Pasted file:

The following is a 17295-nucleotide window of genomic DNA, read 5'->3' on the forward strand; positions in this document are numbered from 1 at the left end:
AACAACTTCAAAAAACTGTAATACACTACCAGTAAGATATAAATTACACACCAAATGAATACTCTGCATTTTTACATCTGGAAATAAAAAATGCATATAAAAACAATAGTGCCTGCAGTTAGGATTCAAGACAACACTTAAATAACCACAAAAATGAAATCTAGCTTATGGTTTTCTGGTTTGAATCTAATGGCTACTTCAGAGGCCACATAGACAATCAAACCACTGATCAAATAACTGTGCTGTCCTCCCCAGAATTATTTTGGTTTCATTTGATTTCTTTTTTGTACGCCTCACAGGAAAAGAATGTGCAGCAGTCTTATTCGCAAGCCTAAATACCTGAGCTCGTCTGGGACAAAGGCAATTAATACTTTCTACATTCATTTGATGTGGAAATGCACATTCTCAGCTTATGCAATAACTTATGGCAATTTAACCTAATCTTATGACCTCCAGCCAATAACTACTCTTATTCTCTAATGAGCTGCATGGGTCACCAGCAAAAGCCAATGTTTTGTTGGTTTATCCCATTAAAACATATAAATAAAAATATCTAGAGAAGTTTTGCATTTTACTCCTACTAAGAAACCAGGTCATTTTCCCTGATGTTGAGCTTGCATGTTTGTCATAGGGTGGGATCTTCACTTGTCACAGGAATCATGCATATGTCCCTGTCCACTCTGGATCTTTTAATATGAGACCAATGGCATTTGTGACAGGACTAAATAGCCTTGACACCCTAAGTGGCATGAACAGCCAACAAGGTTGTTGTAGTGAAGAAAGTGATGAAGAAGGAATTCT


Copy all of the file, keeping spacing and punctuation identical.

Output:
The following is a 17295-nucleotide window of genomic DNA, read 5'->3' on the forward strand; positions in this document are numbered from 1 at the left end:
AACAACTTCAAAAAACTGTAATACACTACCAGTAAGATATAAATTACACACCAAATGAATACTCTGCATTTTTACATCTGGAAATAAAAAATGCATATAAAAACAATAGTGCCTGCAGTTAGGATTCAAGACAACACTTAAATAACCACAAAAATGAAATCTAGCTTATGGTTTTCTGGTTTGAATCTAATGGCTACTTCAGAGGCCACATAGACAATCAAACCACTGATCAAATAACTGTGCTGTCCTCCCCAGAATTATTTTGGTTTCATTTGATTTCTTTTTTGTACGCCTCACAGGAAAAGAATGTGCAGCAGTCTTATTCGCAAGCCTAAATACCTGAGCTCGTCTGGGACAAAGGCAATTAATACTTTCTACATTCATTTGATGTGGAAATGCACATTCTCAGCTTATGCAATAACTTATGGCAATTTAACCTAATCTTATGACCTCCAGCCAATAACTACTCTTATTCTCTAATGAGCTGCATGGGTCACCAGCAAAAGCCAATGTTTTGTTGGTTTATCCCATTAAAACATATAAATAAAAATATCTAGAGAAGTTTTGCATTTTACTCCTACTAAGAAACCAGGTCATTTTCCCTGATGTTGAGCTTGCATGTTTGTCATAGGGTGGGATCTTCACTTGTCACAGGAATCATGCATATGTCCCTGTCCACTCTGGATCTTTTAATATGAGACCAATGGCATTTGTGACAGGACTAAATAGCCTTGACACCCTAAGTGGCATGAACAGCCAACAAGGTTGTTGTAGTGAAGAAAGTGATGAAGAAGGAATTCT